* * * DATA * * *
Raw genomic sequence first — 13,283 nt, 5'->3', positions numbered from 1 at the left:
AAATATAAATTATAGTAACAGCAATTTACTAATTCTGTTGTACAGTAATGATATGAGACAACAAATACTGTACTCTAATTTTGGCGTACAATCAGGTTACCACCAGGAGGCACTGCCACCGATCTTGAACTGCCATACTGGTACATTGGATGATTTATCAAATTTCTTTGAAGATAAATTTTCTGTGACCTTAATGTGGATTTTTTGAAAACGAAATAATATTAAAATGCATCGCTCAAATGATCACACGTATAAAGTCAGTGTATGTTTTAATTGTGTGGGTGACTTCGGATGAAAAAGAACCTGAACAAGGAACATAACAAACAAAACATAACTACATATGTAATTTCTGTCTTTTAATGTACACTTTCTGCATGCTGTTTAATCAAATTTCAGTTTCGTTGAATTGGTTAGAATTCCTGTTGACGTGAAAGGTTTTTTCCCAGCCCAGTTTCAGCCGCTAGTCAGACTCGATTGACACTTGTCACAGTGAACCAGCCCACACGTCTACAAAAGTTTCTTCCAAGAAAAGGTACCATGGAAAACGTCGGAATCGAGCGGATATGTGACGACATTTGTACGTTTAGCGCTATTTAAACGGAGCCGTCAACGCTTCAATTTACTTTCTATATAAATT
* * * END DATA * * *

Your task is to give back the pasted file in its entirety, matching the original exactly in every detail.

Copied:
Raw genomic sequence first — 13,283 nt, 5'->3', positions numbered from 1 at the left:
AAATATAAATTATAGTAACAGCAATTTACTAATTCTGTTGTACAGTAATGATATGAGACAACAAATACTGTACTCTAATTTTGGCGTACAATCAGGTTACCACCAGGAGGCACTGCCACCGATCTTGAACTGCCATACTGGTACATTGGATGATTTATCAAATTTCTTTGAAGATAAATTTTCTGTGACCTTAATGTGGATTTTTTGAAAACGAAATAATATTAAAATGCATCGCTCAAATGATCACACGTATAAAGTCAGTGTATGTTTTAATTGTGTGGGTGACTTCGGATGAAAAAGAACCTGAACAAGGAACATAACAAACAAAACATAACTACATATGTAATTTCTGTCTTTTAATGTACACTTTCTGCATGCTGTTTAATCAAATTTCAGTTTCGTTGAATTGGTTAGAATTCCTGTTGACGTGAAAGGTTTTTTCCCAGCCCAGTTTCAGCCGCTAGTCAGACTCGATTGACACTTGTCACAGTGAACCAGCCCACACGTCTACAAAAGTTTCTTCCAAGAAAAGGTACCATGGAAAACGTCGGAATCGAGCGGATATGTGACGACATTTGTACGTTTAGCGCTATTTAAACGGAGCCGTCAACGCTTCAATTTACTTTCTATATAAATT